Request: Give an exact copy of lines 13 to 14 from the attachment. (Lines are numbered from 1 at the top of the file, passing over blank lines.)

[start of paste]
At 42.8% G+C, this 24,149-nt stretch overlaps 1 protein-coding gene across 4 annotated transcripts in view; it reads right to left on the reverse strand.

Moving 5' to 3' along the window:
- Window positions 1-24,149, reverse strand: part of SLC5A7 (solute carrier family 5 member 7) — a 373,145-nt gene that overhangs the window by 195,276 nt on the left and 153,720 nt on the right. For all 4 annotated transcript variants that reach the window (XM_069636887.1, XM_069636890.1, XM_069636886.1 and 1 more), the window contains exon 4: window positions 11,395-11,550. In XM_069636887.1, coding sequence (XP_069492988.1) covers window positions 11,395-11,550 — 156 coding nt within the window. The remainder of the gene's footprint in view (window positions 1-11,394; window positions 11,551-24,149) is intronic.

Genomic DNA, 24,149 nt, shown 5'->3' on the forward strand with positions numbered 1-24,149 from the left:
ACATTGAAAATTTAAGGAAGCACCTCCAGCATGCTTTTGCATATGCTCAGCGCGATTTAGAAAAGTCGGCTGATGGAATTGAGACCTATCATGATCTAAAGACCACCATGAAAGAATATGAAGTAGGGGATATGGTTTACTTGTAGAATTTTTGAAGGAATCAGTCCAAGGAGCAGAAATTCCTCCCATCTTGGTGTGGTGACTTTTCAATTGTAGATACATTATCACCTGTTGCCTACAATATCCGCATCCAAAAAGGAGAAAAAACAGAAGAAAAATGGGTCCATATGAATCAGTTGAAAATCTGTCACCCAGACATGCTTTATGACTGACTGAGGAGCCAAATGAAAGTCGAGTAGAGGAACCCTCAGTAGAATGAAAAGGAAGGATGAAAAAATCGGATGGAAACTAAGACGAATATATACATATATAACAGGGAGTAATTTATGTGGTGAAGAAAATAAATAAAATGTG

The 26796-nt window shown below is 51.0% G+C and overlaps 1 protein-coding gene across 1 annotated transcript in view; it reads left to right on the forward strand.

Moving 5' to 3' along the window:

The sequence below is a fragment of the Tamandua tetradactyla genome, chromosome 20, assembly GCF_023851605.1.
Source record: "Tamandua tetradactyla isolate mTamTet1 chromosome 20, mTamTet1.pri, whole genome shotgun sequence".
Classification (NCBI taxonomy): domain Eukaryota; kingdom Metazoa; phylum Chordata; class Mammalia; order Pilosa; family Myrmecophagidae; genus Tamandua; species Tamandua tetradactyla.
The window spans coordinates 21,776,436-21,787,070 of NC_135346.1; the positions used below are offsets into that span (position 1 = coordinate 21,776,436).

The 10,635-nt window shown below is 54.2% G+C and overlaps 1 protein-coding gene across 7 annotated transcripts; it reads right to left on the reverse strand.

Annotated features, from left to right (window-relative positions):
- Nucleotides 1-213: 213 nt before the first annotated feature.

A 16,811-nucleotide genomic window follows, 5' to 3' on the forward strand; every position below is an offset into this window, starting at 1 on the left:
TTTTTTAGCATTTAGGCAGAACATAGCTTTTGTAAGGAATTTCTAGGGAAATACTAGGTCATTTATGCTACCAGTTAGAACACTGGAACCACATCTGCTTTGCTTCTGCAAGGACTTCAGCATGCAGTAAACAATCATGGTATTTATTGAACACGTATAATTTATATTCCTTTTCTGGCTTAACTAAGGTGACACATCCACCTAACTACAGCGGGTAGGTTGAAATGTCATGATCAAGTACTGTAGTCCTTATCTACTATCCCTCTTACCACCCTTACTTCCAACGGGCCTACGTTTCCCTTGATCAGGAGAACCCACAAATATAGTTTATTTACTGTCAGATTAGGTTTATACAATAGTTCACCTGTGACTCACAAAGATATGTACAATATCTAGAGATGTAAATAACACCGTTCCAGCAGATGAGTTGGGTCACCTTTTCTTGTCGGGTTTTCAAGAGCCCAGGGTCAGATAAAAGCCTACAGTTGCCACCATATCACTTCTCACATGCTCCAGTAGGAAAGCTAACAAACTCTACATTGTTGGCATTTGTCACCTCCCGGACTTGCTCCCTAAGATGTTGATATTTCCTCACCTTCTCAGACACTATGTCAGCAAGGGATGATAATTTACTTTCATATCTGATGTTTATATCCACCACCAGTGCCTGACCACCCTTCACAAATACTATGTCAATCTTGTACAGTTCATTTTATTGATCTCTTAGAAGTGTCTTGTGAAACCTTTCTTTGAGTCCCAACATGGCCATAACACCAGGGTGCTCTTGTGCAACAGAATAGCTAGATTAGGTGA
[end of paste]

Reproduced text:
Annotated features, from left to right (window-relative positions):
- Nucleotides 1-213: 213 nt before the first annotated feature.